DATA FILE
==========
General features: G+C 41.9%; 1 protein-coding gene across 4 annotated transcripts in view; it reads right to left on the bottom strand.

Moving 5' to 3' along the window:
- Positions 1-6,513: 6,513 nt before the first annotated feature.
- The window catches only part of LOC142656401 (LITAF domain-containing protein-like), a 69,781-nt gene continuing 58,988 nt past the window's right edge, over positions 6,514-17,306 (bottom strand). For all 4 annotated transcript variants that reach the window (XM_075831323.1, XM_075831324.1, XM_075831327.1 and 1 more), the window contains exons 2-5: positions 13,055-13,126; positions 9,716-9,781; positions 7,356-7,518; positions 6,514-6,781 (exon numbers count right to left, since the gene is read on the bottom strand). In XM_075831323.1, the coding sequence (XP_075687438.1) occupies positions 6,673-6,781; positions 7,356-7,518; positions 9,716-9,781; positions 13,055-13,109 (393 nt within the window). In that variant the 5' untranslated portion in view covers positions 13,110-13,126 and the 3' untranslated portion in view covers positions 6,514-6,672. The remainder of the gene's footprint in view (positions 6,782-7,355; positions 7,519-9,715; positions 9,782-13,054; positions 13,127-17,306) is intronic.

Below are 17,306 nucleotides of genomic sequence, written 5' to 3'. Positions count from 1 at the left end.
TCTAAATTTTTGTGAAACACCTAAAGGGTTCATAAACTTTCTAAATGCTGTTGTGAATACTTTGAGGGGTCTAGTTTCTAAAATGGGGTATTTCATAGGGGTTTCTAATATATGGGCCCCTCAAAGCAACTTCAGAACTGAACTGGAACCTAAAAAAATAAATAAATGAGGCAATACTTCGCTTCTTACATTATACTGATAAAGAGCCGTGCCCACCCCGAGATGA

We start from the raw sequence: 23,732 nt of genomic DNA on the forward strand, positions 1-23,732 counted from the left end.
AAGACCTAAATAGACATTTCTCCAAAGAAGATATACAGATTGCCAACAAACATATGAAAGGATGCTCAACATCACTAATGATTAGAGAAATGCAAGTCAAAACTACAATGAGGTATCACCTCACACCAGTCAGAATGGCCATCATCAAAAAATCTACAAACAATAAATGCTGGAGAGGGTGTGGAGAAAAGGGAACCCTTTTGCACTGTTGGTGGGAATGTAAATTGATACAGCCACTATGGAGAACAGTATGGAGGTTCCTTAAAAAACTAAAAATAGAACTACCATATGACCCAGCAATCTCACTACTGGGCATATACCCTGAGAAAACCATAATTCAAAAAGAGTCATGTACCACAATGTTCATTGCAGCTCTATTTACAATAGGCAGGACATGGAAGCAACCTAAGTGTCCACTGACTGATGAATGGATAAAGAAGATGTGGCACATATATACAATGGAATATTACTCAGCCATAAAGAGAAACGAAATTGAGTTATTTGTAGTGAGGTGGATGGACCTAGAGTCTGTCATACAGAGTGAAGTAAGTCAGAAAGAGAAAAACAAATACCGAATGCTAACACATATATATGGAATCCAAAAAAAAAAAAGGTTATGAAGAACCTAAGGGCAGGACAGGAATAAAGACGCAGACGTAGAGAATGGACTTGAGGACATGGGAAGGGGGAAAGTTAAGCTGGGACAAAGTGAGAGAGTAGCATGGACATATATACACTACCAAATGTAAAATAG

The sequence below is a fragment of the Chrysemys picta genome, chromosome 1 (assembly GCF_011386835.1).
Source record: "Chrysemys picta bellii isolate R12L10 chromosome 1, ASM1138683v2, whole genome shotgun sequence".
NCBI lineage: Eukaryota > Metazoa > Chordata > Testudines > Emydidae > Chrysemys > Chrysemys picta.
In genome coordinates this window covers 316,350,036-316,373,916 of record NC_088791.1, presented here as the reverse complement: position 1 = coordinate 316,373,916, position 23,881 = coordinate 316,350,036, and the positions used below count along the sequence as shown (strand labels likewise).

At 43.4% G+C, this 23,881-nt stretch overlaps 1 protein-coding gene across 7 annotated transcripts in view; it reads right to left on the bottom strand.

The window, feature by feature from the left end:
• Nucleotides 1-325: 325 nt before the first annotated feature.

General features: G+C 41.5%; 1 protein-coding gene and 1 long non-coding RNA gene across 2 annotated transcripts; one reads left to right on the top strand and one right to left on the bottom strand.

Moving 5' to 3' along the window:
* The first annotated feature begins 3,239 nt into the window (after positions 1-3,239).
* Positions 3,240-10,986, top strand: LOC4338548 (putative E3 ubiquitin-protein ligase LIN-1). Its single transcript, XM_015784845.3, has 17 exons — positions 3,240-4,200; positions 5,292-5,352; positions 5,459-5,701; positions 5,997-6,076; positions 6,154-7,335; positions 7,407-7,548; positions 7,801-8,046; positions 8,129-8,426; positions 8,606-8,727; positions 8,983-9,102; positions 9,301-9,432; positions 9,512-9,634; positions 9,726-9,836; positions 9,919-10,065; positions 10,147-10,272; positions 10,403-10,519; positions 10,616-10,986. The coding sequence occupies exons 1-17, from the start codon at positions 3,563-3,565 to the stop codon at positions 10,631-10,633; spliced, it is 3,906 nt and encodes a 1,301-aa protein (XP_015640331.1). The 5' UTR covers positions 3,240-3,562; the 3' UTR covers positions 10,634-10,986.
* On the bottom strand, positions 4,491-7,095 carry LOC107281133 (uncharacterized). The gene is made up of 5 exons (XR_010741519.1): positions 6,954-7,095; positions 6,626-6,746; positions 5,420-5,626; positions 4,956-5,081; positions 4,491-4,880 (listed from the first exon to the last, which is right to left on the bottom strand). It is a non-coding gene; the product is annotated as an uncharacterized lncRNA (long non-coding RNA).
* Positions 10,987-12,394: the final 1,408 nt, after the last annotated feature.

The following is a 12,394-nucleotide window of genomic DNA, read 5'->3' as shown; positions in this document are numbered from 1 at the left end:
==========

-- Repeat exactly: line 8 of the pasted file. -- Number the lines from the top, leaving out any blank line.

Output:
AAGACCTAAATAGACATTTCTCCAAAGAAGATATACAGATTGCCAACAAACATATGAAAGGATGCTCAACATCACTAATGATTAGAGAAATGCAAGTCAAAACTACAATGAGGTATCACCTCACACCAGTCAGAATGGCCATCATCAAAAAATCTACAAACAATAAATGCTGGAGAGGGTGTGGAGAAAAGGGAACCCTTTTGCACTGTTGGTGGGAATGTAAATTGATACAGCCACTATGGAGAACAGTATGGAGGTTCCTTAAAAAACTAAAAATAGAACTACCATATGACCCAGCAATCTCACTACTGGGCATATACCCTGAGAAAACCATAATTCAAAAAGAGTCATGTACCACAATGTTCATTGCAGCTCTATTTACAATAGGCAGGACATGGAAGCAACCTAAGTGTCCACTGACTGATGAATGGATAAAGAAGATGTGGCACATATATACAATGGAATATTACTCAGCCATAAAGAGAAACGAAATTGAGTTATTTGTAGTGAGGTGGATGGACCTAGAGTCTGTCATACAGAGTGAAGTAAGTCAGAAAGAGAAAAACAAATACCGAATGCTAACACATATATATGGAATCCAAAAAAAAAAAAGGTTATGAAGAACCTAAGGGCAGGACAGGAATAAAGACGCAGACGTAGAGAATGGACTTGAGGACATGGGAAGGGGGAAAGTTAAGCTGGGACAAAGTGAGAGAGTAGCATGGACATATATACACTACCAAATGTAAAATAG